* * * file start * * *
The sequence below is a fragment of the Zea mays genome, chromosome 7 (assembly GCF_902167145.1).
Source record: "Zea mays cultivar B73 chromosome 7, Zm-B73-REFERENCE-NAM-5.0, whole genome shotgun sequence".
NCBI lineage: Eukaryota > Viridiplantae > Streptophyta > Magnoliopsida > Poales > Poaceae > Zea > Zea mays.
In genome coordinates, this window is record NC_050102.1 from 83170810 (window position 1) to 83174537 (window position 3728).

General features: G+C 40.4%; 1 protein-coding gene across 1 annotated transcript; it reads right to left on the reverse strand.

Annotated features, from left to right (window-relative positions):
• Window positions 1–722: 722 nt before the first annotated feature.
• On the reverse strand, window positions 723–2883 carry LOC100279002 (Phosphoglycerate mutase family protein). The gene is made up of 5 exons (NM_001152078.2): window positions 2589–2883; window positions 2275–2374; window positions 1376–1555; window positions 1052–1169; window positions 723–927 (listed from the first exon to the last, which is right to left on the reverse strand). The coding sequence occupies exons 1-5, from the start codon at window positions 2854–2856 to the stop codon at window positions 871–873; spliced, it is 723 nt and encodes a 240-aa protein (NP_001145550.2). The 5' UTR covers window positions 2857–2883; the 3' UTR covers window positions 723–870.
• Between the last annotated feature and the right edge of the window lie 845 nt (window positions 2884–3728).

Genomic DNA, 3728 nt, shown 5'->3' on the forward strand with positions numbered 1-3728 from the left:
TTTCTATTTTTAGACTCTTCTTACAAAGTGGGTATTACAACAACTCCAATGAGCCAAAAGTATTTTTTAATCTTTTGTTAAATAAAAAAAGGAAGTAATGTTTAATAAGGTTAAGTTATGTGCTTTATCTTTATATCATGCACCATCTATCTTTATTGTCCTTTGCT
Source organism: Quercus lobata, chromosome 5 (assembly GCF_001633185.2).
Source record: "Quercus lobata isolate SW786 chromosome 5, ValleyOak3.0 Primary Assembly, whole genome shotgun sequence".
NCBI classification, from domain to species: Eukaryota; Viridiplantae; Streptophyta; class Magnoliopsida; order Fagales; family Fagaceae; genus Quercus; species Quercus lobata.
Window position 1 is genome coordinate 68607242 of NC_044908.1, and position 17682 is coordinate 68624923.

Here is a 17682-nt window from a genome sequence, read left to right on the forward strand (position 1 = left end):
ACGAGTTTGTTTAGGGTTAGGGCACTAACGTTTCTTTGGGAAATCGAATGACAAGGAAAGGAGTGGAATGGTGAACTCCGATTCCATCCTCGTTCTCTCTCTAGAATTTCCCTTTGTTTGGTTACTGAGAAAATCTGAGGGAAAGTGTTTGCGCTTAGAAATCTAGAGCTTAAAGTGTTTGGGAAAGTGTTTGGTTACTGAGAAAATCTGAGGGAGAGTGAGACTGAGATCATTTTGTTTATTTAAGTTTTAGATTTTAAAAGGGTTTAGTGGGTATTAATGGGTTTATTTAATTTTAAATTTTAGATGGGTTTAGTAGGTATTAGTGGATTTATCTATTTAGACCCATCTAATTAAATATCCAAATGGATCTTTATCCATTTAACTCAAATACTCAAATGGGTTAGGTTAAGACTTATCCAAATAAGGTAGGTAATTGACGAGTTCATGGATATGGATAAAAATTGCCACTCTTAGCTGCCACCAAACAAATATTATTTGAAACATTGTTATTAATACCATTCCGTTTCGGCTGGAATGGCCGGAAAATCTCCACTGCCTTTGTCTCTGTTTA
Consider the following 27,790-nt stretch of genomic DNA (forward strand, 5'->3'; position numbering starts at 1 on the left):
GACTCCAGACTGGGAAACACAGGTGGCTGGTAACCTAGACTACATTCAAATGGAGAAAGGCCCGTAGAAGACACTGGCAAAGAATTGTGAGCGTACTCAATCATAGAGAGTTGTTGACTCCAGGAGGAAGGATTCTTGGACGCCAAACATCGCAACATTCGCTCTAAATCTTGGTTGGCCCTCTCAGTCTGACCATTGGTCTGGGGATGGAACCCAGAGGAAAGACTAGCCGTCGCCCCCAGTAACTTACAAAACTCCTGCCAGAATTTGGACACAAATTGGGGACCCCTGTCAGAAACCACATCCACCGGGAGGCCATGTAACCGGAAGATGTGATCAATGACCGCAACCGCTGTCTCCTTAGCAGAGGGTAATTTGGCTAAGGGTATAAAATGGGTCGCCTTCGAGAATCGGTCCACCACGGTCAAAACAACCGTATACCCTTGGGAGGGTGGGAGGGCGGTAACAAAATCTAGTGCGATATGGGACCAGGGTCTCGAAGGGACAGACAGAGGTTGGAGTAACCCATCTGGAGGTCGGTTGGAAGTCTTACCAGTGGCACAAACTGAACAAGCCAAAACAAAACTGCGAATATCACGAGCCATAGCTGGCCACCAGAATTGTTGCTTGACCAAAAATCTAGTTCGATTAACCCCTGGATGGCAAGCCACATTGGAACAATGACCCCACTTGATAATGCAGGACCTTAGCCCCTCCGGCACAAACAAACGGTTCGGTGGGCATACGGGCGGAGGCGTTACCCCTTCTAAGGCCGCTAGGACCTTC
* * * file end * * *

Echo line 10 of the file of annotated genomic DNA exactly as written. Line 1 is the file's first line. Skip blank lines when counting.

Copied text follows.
Genomic DNA, 3728 nt, shown 5'->3' on the forward strand with positions numbered 1-3728 from the left: